In Coming Apart: The State of White America 1960-2010, Charles Murray argues that the “elite” ought to get out more. He has no quarrel with the idea or efficacy of an elite, he simply believes that its members in contemporary America have too little experience of the rest of the world. One of his acolytes, David Brooks, in his New York Times column this week, turns this around a bit. It is the “others” who need greater exposure, not the elite. He writes:
there are many more people who feel completely alienated from the leadership class of this country, whether it’s the political, cultural or scientific leadership. They don’t know people in authority. They perceive a vast status gap between themselves and people in authority. They may harbor feelings of intellectual inferiority toward people in authority.
The logic here is a bit perplexing: A (people feel alienated) and B (they don’t know authorities) therefore C (they perceive a vast status gap), which in turn implies D (a feeling of inferiority). Also, the switch between “leadership” and “authority” begs all sorts of questions. For one thing, it’s hard to call people “leaders” if they have alienated their followers. For another, “leadership” and “authority” are not synonymous and should not be conflated. Then there’s this question: Where did “intellectual inferiority” come from in this argument? Out of nowhere, it seems. I don’t think it follows that people on lower rungs of the American social scale feel, or have ever felt, that they are dumber than those higher up the ladder.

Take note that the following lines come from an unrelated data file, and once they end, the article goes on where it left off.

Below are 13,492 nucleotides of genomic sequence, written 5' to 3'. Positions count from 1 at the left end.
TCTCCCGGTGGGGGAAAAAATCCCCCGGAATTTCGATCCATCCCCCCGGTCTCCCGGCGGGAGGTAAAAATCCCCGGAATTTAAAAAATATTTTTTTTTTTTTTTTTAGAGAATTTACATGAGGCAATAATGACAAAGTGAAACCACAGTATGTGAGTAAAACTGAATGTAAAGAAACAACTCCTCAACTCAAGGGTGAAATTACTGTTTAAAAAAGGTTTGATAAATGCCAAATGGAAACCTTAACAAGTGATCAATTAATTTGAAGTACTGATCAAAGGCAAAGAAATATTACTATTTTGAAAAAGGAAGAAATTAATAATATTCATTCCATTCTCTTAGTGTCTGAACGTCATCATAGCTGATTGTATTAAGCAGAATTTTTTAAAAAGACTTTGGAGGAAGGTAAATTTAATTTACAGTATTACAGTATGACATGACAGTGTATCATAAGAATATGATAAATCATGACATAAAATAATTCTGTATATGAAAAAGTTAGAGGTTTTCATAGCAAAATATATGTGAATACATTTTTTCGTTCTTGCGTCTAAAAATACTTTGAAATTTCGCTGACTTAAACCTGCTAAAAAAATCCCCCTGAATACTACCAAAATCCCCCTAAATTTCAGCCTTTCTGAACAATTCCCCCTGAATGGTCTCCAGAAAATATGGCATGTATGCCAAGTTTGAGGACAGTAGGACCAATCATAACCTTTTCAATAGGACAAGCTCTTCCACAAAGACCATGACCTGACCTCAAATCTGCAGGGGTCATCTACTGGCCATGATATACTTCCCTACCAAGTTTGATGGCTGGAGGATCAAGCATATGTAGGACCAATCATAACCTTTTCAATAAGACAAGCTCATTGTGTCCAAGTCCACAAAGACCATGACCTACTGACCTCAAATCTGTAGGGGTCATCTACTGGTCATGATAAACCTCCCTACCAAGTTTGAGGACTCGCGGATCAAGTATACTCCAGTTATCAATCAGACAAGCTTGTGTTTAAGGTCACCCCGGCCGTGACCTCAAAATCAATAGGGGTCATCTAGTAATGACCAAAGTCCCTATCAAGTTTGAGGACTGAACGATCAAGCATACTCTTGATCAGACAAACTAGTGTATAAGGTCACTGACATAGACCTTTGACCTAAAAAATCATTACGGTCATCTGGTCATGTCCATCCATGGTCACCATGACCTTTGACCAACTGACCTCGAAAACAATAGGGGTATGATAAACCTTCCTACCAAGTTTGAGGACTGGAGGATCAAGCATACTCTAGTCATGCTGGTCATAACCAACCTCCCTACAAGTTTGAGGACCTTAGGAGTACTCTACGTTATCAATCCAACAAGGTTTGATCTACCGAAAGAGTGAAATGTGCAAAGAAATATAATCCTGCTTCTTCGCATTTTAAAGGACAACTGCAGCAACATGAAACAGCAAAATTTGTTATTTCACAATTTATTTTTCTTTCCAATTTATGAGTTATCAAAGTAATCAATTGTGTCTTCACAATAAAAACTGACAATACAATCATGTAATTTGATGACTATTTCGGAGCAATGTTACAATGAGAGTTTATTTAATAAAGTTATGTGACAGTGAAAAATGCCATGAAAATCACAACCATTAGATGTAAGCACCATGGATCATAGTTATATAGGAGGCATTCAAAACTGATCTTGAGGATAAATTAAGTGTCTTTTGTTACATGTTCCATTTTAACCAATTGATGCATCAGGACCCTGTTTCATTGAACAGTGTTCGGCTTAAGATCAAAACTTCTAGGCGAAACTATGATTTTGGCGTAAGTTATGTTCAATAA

Back to Murray: Though I disagree with him on just about everything (a chapter in my book The Cult of Individualism: A History of an Enduring American Myth deals extensively with what I see as wrong with Murray’s views), I do agree that the elite know far too little about the rest of America. The reverse, however, isn’t quite so true. A servant knows a great deal more about the people she or he works for than those employers do about the servant. The same holds true of a clerk in a shop, the detailer of a car, or anyone else whose living is dependent on the wealthy. Overall, the lower classes know vastly more about the upper than the other way around.
In many respects, though he thinks he’s talking about social classes he doesn’t belong to, Brooks is describing the attitudes of his own (or, at least, the one he shills for). Late in the column, he writes:
People seek to build walls, to pull in the circle of trust. They become afraid. Fear, of course, breeds fear. Fear is a fog that alters perception and clouds thought.
It is the rich who live in gated communities and are fearful when out in the “real” world. It is the rich who are so worried about the rest that they seek to wrest control of the political system from anyone without money. It is the rich who turn their eyes within, trusting only in the “echo chambers” they create.
A note: As a writing teacher, I naturally zero in on the use of quotes in papers. Brooks uses three in this column, all of them gratuitous and of the sort I warn my students away from. They look like the results of quick Google searches, inserted only to make the writer look erudite and the essay well researched. One comes from George Eliot: if you search the key words “loneliness” and “distrust,” it’s the first that comes up.